I’m off to file my papers on Monday and out of Japan in two weeks. Of course, MEXT won’t pay for my ticket, so that’s another few hundred thousand yen out of my family’s pocket. The only case in which they’d pay would be if I retired due to illness… I guess GAD (see below) doesn’t count as illness in their book, even though I largely suspect all the stress and pressure I’ve had in the last three years is what triggered it in the first place.
“But Laura”, some readers might ask, “why do we need to know all this?”
Prospective MEXT students need to know all this. Having this information can help them decide whether it’s worth to spend five years here, re-learn everything they thought they knew about Japan, struggle to fit in, be treated questionably time and again, and possibly not learn anything beyond the absolute basics of their field, just to get a piece of cardboard that says they graduated from a Japanese university. Not to mention that the allowance is hardly enough to get by once they get kicked out of their dorm – and everyone gets kicked out of their dorm after a year (or two, if they’re lucky), and most of the small university taxes are NOT paid by MEXT (I had to pay roughly 80.000 JPY when I enrolled, no idea what those were for, but there you go). Add that to the cost of moving to another city (which most foreign students have to do after their preparatory year) and later on, the key money, etc., required to move to an apartment or mansion, and it’s obvious that not only the students, but also their families will probably have to make considerable efforts as well.
Of course, I admit I’m biased here. I read the comments for my original story and I’m really happy for the people who actually had a fun and worthwhile experience here. Sadly, I’m not one of them.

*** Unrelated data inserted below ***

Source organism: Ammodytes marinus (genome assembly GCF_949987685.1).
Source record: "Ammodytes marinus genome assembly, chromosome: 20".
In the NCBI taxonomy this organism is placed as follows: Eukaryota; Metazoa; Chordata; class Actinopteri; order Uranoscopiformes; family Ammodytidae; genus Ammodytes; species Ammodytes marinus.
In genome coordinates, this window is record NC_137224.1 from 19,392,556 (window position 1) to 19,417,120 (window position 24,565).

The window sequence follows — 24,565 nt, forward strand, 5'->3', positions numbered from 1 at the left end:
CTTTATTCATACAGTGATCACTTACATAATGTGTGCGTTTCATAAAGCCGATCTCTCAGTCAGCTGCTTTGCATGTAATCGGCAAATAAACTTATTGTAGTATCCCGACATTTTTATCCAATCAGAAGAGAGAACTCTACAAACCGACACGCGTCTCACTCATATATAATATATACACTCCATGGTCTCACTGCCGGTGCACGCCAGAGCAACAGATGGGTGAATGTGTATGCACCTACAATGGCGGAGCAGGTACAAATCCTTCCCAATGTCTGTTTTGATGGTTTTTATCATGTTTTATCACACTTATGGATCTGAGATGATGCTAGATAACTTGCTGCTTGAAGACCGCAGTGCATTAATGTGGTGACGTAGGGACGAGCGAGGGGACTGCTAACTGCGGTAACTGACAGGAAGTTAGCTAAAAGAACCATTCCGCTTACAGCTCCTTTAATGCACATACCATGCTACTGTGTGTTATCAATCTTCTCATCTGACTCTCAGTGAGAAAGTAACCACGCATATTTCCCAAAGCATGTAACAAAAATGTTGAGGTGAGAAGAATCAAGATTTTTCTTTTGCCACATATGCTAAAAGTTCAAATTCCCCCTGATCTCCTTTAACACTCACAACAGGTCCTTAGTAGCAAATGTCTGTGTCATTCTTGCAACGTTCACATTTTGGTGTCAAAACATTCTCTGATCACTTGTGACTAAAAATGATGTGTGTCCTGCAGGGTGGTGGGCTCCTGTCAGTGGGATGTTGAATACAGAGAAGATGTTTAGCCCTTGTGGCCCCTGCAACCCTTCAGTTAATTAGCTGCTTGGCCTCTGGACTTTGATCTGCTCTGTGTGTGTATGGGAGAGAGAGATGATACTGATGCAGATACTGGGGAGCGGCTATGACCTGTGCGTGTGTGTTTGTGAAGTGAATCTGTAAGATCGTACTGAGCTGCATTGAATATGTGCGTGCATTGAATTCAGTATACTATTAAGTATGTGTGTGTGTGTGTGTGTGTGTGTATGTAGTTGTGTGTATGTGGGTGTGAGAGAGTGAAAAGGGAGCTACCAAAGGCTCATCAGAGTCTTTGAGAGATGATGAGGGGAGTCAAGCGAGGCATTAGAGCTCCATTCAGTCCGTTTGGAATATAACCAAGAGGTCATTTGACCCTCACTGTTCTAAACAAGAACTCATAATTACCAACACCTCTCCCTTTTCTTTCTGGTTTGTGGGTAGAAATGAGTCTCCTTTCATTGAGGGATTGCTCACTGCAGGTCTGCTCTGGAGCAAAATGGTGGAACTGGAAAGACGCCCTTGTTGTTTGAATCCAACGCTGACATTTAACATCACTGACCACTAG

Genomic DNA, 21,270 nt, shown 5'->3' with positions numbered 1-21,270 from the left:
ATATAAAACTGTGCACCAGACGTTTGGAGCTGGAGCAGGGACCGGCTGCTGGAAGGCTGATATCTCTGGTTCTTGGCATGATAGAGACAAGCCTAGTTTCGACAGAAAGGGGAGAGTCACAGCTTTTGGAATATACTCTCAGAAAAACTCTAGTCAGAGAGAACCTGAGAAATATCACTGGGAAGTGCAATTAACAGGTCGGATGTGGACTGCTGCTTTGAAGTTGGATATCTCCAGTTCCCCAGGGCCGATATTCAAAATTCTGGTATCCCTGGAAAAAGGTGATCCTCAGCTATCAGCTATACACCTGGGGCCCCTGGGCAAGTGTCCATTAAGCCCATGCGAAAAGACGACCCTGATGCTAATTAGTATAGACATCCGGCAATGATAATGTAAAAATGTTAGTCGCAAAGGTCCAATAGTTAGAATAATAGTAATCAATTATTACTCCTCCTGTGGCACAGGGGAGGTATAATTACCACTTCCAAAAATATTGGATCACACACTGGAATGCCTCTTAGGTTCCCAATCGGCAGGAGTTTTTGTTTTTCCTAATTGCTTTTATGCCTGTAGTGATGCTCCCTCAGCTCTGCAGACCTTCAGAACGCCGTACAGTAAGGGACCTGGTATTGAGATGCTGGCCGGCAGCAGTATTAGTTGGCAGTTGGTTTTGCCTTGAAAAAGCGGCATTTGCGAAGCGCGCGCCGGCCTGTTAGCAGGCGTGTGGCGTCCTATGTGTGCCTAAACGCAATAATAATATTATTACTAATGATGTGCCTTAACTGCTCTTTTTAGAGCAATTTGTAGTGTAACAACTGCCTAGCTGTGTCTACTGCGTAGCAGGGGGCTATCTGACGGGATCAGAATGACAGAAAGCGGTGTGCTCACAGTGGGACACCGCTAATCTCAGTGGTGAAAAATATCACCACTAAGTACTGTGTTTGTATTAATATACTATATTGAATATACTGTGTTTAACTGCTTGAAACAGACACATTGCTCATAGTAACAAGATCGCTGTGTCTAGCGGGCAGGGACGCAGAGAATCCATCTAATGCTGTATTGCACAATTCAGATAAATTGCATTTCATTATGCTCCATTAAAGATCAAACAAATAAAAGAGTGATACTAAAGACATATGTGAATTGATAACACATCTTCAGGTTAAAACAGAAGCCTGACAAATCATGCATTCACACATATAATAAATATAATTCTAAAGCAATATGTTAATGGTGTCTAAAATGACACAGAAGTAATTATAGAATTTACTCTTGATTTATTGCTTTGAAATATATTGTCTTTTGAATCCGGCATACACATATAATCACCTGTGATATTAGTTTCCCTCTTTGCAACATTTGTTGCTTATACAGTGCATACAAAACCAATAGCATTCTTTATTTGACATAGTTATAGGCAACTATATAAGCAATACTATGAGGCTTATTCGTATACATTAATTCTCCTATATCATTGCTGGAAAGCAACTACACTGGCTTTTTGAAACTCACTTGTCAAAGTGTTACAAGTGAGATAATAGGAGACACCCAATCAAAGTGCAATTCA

I’ve wasted three years of my life here, and struggled every step of the way. I learned the language to the point where I could engage in fluent conversation and read just about anything. Writing was slow and difficult, but the important thing is, I could write (much to the astonishment of some professors). I studied the customs and mannerisms, relevant laws, and even keigo. I tried to make and keep friends, but ultimately got tired of the whole ‘petting zoo’ attitude most of the Japanese showed (“Hey guys, this is my gaijin friend! She can speak Japanese! And she can read, too!” “Wooooow…”). I’m giving up because I feel burned out. There’s only so much crap one can take before finally snapping.
Note: I was talking about GAD (General Anxiety Disorder) before. Back home, I only had a mild social anxiety problem which went away on its own. After I came to Japan (and especially after I moved from Osaka to Tokyo), it got much, much worse. Anyone who has suffered a panic attack knows how debilitating it can be – the bad ones can leave you disabled for a good few hours. Anxiety and panic attacks did me in for the first two years – that’s why my attendance was low to begin with (since it got brought up a lot in the comments of my previous post). The reason I didn’t include this with my original story is that it could probably be used to figure out who I am.